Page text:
TNCA has said it has even subsidised the fee by 20-30 per cent. However, its explanation has not cut ice with some of the teams, which are now seeking forensic audit of TNPL accounts.
Critics of TNPL say the T-20 league was bound to be a failure since it followed the IPL model. “You can’t have two similar models and expect to rake in profits,” a critic said, adding that one of the drawbacks of TNPL was a lack of gate collections.
“Who will come to watch these local players? If the teams had one or two Indian stars, people might flock to watch them,” the critic, who didn’t want to be identified, said.
Critics also pointed out that some of the big corporates like MRF and TVS have opted not to own any TNPL team and say it was clear that TNPL wasn’t bound to succeed.
“In Chandrasekhar’s case, it is possible that bankers wouldn’t have lent him money since the business model didn’t make much sense,” the critic said.
In Chandrasekhar’s case, there were rumours that perhaps a former Board of Control for Cricket in India (BCCI) official was willing to help him out. The late cricketer also had the option to sell his team as he was the only non-corporate person owning a TNPL franchise.
But those who know Chandrasekhar say that he loved whatever he did and cricket was his passion. “His problem was that he was too straight forward and wouldn’t compromise on illegal aspects,” says one of his friends, not wanting to be identified.
“That’s why he came out of Chennai Super Kings despite being a great talent spotter. He was instrumental in suggesting to rope in Mahendra Singh Dhoni for the Chennai Super Kings IPL team,” says the friend.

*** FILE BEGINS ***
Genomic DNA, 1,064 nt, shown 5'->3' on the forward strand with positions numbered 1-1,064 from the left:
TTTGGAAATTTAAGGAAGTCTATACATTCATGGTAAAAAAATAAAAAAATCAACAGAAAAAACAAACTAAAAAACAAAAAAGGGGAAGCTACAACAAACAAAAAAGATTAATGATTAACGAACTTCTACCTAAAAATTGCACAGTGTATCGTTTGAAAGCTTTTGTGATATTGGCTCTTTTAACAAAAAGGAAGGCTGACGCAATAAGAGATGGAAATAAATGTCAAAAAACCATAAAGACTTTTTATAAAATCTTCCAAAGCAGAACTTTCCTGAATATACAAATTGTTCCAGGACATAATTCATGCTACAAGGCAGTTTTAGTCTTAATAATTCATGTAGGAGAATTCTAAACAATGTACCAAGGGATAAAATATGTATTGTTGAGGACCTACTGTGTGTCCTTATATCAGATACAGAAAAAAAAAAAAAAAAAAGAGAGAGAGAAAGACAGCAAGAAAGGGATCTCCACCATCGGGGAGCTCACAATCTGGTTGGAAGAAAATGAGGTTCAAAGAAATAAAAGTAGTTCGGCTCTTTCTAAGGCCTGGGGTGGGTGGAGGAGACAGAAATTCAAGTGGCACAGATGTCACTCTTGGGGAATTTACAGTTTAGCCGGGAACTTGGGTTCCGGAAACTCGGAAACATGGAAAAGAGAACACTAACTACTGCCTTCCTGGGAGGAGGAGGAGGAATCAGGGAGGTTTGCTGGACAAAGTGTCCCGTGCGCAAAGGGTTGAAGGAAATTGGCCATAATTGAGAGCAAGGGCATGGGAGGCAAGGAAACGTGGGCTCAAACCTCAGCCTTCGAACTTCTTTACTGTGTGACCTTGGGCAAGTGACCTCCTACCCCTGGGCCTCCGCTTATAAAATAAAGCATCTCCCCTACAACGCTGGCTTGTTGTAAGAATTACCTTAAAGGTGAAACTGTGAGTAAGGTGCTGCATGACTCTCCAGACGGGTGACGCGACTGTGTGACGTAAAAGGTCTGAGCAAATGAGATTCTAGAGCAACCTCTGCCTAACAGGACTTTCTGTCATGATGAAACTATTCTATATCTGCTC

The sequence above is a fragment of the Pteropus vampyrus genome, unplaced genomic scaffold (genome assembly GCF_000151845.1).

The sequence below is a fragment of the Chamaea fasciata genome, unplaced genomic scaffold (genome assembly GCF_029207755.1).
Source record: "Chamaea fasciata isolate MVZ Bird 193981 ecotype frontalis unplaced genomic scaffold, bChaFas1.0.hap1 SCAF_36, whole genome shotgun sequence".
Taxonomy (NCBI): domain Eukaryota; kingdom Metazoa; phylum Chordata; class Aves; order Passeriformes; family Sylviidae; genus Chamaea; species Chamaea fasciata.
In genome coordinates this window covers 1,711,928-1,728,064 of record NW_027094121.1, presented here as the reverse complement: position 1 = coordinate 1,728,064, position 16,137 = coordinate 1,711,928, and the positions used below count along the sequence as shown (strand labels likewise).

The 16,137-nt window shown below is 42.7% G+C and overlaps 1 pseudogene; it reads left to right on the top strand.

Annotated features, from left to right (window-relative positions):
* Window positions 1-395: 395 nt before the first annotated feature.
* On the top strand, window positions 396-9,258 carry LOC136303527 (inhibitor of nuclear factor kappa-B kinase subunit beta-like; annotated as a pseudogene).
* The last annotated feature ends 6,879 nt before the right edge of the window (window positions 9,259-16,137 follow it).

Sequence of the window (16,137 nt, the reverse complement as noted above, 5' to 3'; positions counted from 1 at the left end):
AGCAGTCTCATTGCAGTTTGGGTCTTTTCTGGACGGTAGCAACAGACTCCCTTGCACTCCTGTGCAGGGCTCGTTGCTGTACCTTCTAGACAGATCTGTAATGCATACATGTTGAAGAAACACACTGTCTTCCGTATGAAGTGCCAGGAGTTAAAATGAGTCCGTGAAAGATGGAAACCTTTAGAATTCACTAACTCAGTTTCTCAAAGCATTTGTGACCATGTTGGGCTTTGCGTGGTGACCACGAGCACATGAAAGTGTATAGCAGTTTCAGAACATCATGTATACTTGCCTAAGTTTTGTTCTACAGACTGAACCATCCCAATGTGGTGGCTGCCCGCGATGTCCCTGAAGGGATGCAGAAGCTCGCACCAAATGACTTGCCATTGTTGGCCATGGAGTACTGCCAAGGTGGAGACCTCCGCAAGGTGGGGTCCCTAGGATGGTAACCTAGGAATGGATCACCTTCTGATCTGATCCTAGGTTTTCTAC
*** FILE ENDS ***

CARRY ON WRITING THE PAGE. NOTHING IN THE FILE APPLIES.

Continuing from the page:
Chandrasekhar had also been the chief selector of the Indian cricket team, when its ascendancy began. The only problem, if one were to point out, during his period as the chief selector was that he gave a long rope to Sourav Ganguly, say critics.
TNCA doesn’t cover itself with glory the way it has treated V B Chandrasekhar. The late cricketer was unceremoniously sacked as the coach of the state Ranji Trophy cricket team.
“Chandrasekhar and a former Test cricketer, who was then the captain, didn’t agree on the strategy for the team. The captain told his players that anyone listening to the coach will be out of the team,” says the friend.
The late Test cricketer had incurred debts of over Rs 20 crore running VB Kanchi team, according to his friend. But the cricketer has assets including a seven-acre cricket ground on Old Mahabalipuram Road and a house in Alwarpet, one of the upmarket areas in Chennai.
These could have helped him tide over the financial crises, and therefore, the mystery over Chandrasekhar’s suicide deepens. His auditor is yet to reveal details of his account books. Until then, Chandrasekhar’s suicide will continue to be a cause for concern.
As of now, his suicide has resulted in the woes of TNPL coming to the fore. By the time the league is conducted next year, the TNCA will be under more pressure to find a way to make the TNPL teams happy.